- The defendant is domiciled in this state at the time the bill of complaint for divorce is filed.
- The defendant shall have been domiciled in this state when the cause for divorce alleged in the bill or petition arose.
- The defendant shall have been brought in by publication or shall have been personally served with process in this state, or shall have been personally served with a copy of the order for appearance and publication within this state, or elsewhere, or has voluntarily appeared in the action or proceeding.
Whenever any such order shall be served outside this state, proof of such service shall be made by the affidavit of the person who shall serve the same.
ACTION FOR SEPARATE MAINTENANCE
- An action for separate maintenance may be filed in the Circuit Court in the same manner and on the same grounds as an action for divorce.
- In the complaint the plaintiff shall make no other explanation of the grounds for separate maintenance than by use of the statutory language.
- The defendant, by answer, may either admit the grounds for separate maintenance alleged or deny them without further explanation.
- An admission by the defendant of the grounds for separate maintenance may be considered by the court but is not binding on the court's determination.
- The defendant may also file a counterclaim for divorce.
- If the defendant files a counterclaim for divorce, the allegation contained in the plaintiff's complaint as to the grounds for separate maintenance may be considered by the court but is not binding on the court's determination.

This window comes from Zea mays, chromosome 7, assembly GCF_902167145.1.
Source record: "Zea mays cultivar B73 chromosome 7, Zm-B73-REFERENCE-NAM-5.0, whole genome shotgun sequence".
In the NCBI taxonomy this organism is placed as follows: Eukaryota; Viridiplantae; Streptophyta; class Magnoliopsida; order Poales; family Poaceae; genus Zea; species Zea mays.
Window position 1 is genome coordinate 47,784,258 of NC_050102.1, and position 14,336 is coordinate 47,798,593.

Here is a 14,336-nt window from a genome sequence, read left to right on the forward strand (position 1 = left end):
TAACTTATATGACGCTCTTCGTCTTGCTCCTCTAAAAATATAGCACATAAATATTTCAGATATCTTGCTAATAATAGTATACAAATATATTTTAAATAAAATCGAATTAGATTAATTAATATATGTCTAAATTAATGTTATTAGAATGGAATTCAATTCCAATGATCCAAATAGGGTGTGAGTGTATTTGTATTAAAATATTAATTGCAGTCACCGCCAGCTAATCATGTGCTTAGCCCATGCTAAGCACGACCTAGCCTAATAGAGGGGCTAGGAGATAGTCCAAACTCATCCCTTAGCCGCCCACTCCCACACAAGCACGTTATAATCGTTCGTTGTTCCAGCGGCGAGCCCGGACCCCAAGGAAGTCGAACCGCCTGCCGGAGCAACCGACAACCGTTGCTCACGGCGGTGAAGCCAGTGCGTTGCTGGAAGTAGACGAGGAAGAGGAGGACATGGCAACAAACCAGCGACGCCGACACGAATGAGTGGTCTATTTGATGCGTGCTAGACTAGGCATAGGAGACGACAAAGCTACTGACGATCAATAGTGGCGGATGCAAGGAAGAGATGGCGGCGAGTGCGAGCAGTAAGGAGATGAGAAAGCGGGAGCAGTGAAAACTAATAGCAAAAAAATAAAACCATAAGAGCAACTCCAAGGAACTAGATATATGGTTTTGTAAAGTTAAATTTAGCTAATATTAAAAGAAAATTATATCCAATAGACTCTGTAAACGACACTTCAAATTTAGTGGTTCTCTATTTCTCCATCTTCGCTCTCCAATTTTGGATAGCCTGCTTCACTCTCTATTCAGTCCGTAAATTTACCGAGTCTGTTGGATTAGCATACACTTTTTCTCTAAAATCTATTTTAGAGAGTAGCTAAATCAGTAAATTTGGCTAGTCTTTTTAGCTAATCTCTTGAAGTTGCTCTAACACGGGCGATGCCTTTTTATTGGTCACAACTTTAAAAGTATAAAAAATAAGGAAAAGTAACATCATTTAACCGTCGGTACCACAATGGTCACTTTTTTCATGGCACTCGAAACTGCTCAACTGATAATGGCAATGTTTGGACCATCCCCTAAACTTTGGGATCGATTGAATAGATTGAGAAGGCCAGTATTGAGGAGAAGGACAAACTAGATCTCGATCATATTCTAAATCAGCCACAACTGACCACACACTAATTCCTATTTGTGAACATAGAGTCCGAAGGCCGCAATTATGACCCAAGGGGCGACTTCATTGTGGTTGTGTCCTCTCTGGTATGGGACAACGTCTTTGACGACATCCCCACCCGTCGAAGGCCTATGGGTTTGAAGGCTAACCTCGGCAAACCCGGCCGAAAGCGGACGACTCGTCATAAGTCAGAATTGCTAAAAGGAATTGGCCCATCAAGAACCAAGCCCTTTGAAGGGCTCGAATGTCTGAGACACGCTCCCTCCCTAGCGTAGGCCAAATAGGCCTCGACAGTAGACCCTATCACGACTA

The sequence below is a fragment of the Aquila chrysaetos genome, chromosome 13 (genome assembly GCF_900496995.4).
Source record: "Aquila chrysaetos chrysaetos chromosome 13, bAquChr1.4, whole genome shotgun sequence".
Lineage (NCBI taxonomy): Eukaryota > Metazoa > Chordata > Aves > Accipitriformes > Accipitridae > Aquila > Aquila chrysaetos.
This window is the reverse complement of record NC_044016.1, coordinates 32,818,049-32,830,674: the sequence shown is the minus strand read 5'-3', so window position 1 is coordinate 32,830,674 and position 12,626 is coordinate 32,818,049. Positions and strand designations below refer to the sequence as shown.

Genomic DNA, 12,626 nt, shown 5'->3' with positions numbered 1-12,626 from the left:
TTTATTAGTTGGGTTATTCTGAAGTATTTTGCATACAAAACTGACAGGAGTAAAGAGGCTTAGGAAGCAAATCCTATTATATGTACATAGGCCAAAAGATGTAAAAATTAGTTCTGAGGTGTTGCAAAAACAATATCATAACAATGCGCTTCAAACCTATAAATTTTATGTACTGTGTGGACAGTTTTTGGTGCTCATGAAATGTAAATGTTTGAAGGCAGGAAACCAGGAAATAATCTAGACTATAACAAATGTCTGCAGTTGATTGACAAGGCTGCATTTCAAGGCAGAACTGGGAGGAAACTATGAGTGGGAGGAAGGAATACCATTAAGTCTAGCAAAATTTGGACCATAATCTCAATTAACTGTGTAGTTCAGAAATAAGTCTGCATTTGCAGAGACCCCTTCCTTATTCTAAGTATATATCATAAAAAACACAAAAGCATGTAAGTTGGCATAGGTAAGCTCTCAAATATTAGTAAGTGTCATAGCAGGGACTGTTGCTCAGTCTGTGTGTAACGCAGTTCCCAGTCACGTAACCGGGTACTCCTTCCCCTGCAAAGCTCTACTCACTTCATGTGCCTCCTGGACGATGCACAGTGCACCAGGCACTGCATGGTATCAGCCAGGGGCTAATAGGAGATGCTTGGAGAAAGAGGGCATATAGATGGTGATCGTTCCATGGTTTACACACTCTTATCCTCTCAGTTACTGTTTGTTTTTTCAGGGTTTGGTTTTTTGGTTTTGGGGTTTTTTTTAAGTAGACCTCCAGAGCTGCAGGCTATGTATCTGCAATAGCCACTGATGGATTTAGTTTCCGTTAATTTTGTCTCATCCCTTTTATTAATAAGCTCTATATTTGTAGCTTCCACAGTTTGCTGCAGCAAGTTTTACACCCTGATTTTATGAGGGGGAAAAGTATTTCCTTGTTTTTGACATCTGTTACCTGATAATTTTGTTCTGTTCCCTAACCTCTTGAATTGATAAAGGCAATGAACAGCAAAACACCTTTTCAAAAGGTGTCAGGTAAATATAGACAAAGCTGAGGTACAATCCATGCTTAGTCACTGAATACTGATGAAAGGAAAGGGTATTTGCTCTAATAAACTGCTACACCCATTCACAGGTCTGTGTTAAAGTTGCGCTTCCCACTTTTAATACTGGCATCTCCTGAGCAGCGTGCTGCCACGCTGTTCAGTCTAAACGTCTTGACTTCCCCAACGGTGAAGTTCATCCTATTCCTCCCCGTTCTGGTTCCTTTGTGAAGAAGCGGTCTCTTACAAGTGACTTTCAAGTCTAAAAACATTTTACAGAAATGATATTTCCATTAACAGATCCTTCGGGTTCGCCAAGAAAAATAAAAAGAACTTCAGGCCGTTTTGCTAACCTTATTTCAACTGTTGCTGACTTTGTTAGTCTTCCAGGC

- If evidence is presented in open court that there has been a breakdown in the marriage relationship to the extent that the objects of matrimony have been destroyed and there remains no reasonable likelihood that the marriage can be preserved, the court shall enter:
- A judgment of separate maintenance if a counterclaim for divorce has not been filed.
A judgment dissolving the bonds of matrimony if a counterclaim for divorce has been filed.
- In every action brought, either for a divorce or for a separation, the court may require either party to pay
- alimony for the suitable maintenance of the adverse party.
- such sums as shall be deemed proper and necessary to conserve any real or personal property owned by the parties or either of them.
- any sums necessary to enable the adverse party to carry on or defend the action, during its pendency.
- It may award costs against either party and award execution for the same, or it may direct such costs to be paid out of any property sequestered, or in the power of the court, or in the hands of a receiver.
The award of alimony may be terminated by the court on the day when the party receiving alimony remarries.
CUSTODY, AND SUPPORT OF MINOR CHILDREN
After the filing of a complaint in an action to annul a marriage or for a divorce or separate maintenance, on the motion of either party or the friend of the court, or on the court's own motion, the court may enter orders concerning the care, custody, and support of the minor children of the parties during the pendency of the action.
- The presumption of legitimacy of all children begotten out of the wedlock whether valid or invalid or dissolved marriage will prevail unless the contrary be shown.
- Upon the dissolution of a marriage because of
- a party's non-age at the time of the marriage, or
because a party was otherwise not capable in law of contracting at the time of the marriage,
the issue of the marriage are in all respects the legitimate issue of the parent who, at the time of the marriage, was capable of contracting.
- A suit to annul a marriage, on the ground of the physical incapacity of one of the parties, shall only be maintained by the injured party, against the party whose incapacity is alleged; and shall, in all cases, be brought within 2 years from the solemnization of the marriage.